The sample may also consists of a mixture of a pair of enantiomers. For such mixture sample, the observed rotation value of the mixture, together with the information of the specific rotation of one of the enantiomer allow us to calculate the percentage (%) of each enantiomer in the mixture. To do such calculation, the concept of enantiomer excess (ee) will be needed. The enantiomeric excess (ee) tells how much an excess of one enantiomer is in the mixture, and it can be calculated as:

 

enantiomer excess (ee) = observed rotation/specific rotation of pure enantiomer

We will use a series of hypothetic examples in next table for detailed explanation.

 

If the specific rotation of a (+)-enantiomer is +100°, then the observed rotation of the following samples are (assume the sample tube has the length of 1 dm, and the concentration for each sample is 1.0 g/mL):
Sample Number

Sample

       Observed            rotation (º)
1 pure (+) enantiomer +100
2
Pure (-)-enantiomer
-100
3 Racemic mixture of 50% (+)-enantiomer

and 50% (-)-enantiomer

0
4 Mixture of 75% (+)-enantiomer and 25%
(-)-enantiomer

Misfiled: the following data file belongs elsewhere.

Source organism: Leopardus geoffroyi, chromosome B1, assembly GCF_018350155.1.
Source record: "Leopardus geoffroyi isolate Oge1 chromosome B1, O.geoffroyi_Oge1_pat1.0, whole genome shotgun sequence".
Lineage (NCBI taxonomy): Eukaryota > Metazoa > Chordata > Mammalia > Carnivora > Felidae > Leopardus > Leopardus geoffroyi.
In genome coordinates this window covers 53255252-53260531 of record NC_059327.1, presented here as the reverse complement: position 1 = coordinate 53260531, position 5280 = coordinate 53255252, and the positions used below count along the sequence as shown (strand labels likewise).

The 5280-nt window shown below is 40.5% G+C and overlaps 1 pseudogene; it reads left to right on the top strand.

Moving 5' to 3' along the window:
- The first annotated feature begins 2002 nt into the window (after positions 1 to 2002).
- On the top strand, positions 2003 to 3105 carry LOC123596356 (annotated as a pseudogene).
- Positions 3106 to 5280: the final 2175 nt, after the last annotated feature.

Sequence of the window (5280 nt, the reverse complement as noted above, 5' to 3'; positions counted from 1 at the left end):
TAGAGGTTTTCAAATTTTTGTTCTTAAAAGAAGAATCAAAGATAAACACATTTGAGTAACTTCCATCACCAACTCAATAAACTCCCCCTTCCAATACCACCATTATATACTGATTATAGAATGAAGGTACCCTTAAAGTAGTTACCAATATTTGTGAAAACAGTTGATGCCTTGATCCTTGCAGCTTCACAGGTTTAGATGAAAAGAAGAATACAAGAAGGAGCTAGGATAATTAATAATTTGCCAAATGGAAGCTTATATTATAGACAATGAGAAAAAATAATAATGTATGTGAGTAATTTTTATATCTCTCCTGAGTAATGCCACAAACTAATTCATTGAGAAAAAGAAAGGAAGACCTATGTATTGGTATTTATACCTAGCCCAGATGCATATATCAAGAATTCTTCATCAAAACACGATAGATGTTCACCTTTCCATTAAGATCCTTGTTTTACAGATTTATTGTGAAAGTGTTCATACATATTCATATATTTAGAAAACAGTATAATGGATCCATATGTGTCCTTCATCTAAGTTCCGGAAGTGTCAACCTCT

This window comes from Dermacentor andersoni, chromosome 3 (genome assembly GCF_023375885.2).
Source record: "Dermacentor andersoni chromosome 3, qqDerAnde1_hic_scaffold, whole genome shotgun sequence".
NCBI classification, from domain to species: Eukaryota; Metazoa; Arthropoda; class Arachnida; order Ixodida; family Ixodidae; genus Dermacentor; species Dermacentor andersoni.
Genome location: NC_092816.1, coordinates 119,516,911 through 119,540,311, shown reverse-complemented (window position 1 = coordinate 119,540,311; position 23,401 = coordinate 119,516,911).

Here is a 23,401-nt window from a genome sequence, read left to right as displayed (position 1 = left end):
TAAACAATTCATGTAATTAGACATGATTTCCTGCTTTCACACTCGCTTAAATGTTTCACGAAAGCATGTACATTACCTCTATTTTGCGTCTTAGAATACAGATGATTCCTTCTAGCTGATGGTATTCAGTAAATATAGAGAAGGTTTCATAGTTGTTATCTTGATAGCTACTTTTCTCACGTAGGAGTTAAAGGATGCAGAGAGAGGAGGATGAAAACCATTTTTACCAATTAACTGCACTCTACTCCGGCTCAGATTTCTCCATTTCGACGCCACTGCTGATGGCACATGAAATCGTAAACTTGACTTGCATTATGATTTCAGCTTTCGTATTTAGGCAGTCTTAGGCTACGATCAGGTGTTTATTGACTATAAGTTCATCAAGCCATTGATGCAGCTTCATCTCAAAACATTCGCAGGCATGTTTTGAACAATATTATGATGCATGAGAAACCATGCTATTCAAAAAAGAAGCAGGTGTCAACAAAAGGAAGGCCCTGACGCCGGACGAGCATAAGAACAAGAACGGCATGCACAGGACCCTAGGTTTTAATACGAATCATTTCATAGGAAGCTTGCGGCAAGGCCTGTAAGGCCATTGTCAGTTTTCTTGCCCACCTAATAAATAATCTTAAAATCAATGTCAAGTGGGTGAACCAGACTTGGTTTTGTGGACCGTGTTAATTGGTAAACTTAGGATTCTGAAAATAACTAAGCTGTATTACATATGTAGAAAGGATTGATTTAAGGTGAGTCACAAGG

+50
4
Mixture of 20% (+)-enantiomer and 80% (-)-enantiomer
-60

 

Sample #1 and #2 are straightforward.

 

Sample #3 is for a mixture with equal amount of two enantiomers, and such mixture is called racemic mixture or racemate. Racemic mixtures do not rotate the plane of polarization of plane-polarized light, that means racemic mixtures are optical inactive and have the observed rotation of zero! This is because that for every molecule in the mixture that rotate the plane of polarization in one direction, there is an enantiomer molecule that rotate the plan of polarization in the opposite direction with the same angle, and the rotation get cancelled out. As a net result, no rotation is observed for the overall racemic mixture. The symbol (±) sometimes is used to indicate a mixture is racemic mixture.

 

Sample #4, the (+)-enantiomer is in excess. Since there are 75% (+)-enantiomer and 25%(-)-enantiomer, the enantiomeric excess (ee) value of (+)-enantiomer is 75% – 25% = 50%, this can also be calculated by the formula: ee = 50/100= 0.5 = 50%

In this sample of mixture, the rotation of the (-)-enantiomer is cancelled by the rotation caused by part of the (+)-enantiomer, so the overall net observed rotation depends on how much “net amount” of (+)-enantiomer present. This can be shown by the diagram below that helps to understand.

 

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Figure 5.4e Cancelled & observed

 

Sample #5, the (-)-enantiomer is in excess, and because there is 80% (-)-enantiomer and 20% (+)-enantiomer, the enantiomeric excess (ee) value of (-)-enantiomer is 80% – 20% = 60%, this can also be calculated by the formula: ee = 60/100 = 0.6 = 60%